Speed of Light Apparatus

Speed of Light Apparatus

1,995.00

TEL-B8H82993

  • Unique kit for the measurement of ‘c’ directly, within the dimensions of a science laboratory
  • Simple to understand method
  • Comparison of ‘c’ in air with that in the plastic of a fiber optic cable for direct calculation of refractive index
  • Perform a wide range of experiments

 

The apparatus consists of a transmitter and receiver, two Frensel lenses with holders, a mirror, plug-top power supply, all connecting leads and instruction booklet.

A double-beam oscilloscope is required which has an external trigger, a bandwidth of at least 20MHz and time-base with a resolution of 20ns per division. 

The transmitter contains a high intensity LED pulsed at 1MHz and provides a synchronisation pulse to the “ext.sync” sockets of the oscilloscope. The light pulse travels are displayed as ‘Y1’ on the oscilloscope. The light pulses travel to the receiver, where its signal is displayed as ‘Y2’. The experiment is performed twice, once with the transmitter and receiver directly aligned 1 meter apart, the second time with the pulses travelling across the laboratory to the mirror and being reflected back.

By measuring the difference in the position of the Y2 trace in the two cases the time (typically 0.1µs) for the return journey across the laboratory (typically 30m) the speed of light can be calculated.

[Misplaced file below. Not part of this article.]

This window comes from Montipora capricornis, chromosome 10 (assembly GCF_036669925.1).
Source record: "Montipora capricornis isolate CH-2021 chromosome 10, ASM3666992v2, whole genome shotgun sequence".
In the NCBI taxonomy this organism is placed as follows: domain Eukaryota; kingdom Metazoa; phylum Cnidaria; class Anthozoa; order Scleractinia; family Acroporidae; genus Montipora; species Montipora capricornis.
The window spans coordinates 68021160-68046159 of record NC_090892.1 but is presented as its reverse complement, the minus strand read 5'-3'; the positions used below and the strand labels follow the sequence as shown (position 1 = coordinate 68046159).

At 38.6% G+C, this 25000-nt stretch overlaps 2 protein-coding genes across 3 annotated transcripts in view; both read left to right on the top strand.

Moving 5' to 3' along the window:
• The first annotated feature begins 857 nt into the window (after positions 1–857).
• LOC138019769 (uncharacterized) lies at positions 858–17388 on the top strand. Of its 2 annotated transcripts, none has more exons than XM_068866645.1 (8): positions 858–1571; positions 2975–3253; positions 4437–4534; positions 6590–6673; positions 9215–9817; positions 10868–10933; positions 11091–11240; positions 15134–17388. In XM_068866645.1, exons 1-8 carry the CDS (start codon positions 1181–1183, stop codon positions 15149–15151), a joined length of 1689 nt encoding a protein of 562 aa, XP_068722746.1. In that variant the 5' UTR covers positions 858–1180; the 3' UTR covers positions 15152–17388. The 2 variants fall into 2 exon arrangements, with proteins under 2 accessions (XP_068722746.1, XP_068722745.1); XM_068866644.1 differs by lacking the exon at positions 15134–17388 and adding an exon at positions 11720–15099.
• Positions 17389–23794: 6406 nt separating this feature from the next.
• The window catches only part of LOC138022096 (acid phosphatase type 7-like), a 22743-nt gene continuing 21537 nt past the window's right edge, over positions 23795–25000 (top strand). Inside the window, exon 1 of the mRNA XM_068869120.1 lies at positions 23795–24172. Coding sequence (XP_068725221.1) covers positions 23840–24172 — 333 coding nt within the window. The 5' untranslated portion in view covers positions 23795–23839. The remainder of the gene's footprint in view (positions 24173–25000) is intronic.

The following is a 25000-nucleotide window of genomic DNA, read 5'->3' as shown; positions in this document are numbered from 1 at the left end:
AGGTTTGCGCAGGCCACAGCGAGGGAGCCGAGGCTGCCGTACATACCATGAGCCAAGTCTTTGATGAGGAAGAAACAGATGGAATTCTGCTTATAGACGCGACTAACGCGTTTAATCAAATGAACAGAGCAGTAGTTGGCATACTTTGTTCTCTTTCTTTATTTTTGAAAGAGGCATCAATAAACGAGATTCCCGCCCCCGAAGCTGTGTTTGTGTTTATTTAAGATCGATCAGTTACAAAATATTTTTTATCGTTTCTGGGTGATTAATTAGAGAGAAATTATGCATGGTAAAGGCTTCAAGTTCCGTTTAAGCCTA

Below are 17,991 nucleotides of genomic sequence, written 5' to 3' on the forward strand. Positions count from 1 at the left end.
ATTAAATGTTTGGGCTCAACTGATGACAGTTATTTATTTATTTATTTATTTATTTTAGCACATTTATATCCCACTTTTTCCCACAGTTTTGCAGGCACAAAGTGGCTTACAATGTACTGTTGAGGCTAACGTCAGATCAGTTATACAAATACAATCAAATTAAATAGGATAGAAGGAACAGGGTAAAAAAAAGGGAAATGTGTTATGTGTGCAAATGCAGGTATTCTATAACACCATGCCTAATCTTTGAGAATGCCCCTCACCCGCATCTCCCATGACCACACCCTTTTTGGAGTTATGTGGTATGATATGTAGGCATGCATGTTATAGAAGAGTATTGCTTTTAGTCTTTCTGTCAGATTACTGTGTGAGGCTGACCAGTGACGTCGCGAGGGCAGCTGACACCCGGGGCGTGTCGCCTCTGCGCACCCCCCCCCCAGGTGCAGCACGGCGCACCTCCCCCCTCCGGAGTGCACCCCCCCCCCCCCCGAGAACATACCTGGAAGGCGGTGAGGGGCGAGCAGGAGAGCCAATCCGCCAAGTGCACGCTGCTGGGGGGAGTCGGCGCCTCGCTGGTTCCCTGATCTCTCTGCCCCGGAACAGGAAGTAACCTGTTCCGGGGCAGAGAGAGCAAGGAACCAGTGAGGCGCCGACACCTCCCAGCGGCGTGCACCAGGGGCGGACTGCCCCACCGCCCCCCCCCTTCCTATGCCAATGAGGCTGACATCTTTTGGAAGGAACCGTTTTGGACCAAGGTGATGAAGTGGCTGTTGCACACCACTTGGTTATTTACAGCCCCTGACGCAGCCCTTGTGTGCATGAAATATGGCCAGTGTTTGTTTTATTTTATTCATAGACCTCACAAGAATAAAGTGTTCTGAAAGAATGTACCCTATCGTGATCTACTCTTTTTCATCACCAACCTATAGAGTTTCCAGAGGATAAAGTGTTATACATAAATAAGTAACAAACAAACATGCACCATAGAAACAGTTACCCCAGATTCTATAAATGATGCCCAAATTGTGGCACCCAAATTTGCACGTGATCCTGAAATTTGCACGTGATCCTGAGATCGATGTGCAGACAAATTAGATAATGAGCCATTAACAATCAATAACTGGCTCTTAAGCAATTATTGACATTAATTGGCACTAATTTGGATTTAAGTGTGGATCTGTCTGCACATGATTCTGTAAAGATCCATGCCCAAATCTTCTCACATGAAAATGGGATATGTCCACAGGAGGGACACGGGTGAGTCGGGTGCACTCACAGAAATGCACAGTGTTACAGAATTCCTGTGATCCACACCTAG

(The oscilloscope and stands are not included.)

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TEL-B8H82993

  • Unique kit for the measurement of ‘c’ directly, within the dimensions of a science laboratory
  • Simple to understand method
  • Comparison of ‘c’ in air with that in the plastic of a fiber optic cable for direct calculation of refractive index
  • Perform a wide range of experiments

The apparatus consists of a transmitter and receiver, two Frensel lenses with holders, a mirror, plug-top power supply, all connecting leads and instruction booklet.

A double-beam oscilloscope is required which has an external trigger, a bandwidth of at least 20MHz and time-base with a resolution of 20ns per division. 

The transmitter contains a high intensity LED pulsed at 1MHz and provides a synchronisation pulse to the “ext.sync” sockets of the oscilloscope. The light pulse travels are displayed as ‘Y1’ on the oscilloscope. The light pulses travel to the receiver, where its signal is displayed as ‘Y2’. The experiment is performed twice, once with the transmitter and receiver directly aligned 1 meter apart, the second time with the pulses travelling across the laboratory to the mirror and being reflected back.

By measuring the difference in the position of the Y2 trace in the two cases the time (typically 0.1µs) for the return journey across the laboratory (typically 30m) the speed of light can be calculated. 

(The oscilloscope and stands are not included.)